Hemimorphite

Hemimorphite derives its name from the Greek hemi, meaning “half” and morph, meaning “shape”. This unusual hemimorphic crystal habit produces a different termination at each end of a single crystal. Often, though, one end of the crystal is obscured by being attached to its matrix. This mineral has another unique feature, in that it presents two different distinct crystal patterns: A well-crystallized form, and a microcrystalline botryoidal/globular form. These two forms appear polar opposites, yet they are the same mineral. Its color is white, colorless, beige, yellow, pale brown, blue and blue-green. Crystal luster is vitreous to adamantine. Botryoidal/globular luster is waxy, silky and pearly.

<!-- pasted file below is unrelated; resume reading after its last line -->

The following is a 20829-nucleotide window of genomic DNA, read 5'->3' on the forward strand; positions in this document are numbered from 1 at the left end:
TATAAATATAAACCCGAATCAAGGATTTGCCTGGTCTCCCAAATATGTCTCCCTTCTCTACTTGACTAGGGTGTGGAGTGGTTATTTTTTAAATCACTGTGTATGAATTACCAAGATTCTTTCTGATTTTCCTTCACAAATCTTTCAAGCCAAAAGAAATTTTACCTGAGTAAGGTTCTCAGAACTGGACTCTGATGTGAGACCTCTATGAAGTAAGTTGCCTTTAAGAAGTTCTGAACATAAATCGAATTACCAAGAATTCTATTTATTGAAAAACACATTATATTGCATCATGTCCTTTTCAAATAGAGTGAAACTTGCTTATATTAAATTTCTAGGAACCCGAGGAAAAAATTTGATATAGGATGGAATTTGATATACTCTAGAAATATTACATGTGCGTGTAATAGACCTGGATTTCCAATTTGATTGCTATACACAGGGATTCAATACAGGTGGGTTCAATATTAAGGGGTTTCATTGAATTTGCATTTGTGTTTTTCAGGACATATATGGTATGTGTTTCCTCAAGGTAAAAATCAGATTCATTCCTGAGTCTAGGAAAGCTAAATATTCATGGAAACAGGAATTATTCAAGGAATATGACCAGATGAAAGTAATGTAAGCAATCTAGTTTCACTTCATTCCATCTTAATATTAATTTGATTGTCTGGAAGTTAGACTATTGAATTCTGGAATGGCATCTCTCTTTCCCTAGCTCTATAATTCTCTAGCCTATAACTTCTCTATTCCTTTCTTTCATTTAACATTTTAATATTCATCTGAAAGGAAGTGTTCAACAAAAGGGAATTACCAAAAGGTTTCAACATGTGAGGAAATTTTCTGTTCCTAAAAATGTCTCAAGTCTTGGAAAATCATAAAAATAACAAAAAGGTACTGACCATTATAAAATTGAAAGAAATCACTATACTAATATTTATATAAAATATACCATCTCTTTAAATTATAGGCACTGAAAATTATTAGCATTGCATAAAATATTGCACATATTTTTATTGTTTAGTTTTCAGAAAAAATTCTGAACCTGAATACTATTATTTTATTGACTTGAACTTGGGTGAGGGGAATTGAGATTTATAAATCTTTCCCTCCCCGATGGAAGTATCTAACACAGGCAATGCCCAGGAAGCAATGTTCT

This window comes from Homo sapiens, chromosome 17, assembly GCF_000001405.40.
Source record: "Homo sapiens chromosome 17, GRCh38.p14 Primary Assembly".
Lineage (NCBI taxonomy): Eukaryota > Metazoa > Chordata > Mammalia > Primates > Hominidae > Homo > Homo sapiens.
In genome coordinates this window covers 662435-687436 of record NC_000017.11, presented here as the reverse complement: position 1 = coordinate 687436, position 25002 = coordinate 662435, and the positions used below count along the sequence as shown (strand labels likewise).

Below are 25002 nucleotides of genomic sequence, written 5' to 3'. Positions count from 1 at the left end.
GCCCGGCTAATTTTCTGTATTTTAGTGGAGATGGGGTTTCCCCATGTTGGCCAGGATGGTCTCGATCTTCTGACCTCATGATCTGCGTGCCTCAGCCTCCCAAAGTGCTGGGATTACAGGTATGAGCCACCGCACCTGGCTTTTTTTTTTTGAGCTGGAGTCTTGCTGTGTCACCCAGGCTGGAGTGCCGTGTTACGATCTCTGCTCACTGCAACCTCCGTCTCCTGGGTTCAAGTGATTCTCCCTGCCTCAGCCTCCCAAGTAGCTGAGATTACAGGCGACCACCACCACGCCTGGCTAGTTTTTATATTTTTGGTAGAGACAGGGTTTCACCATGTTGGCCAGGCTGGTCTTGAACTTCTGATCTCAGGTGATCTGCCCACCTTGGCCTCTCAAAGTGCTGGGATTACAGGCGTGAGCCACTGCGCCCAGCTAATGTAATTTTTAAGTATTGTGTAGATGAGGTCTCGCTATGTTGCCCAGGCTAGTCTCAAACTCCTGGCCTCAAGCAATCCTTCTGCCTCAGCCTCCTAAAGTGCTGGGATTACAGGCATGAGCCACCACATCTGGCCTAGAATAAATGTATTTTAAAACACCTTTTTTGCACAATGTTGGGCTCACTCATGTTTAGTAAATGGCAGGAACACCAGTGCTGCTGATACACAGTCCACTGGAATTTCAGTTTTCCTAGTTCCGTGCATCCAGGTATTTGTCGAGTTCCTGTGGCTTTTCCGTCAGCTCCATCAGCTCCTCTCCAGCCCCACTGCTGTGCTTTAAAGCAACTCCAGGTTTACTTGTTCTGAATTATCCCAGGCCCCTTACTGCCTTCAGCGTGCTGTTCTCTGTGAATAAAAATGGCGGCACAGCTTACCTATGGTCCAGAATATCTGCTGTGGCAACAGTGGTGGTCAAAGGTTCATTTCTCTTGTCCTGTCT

The crystal system for Hemimorphite is orthorhombic, typically bladed in fan shaped groupings and in globular form such as reniform and botryoidal aggregates. Other forms include thin tabular crystals, stalactitic, radiating, acicular, in rosettes, encrusting, massive and druzy.

Hemimorphite is found in many localities worldwide. Notable locations include China, DR Congo, France, Italy, Mexico, Namibia and the USA (Colorado, Arizona).

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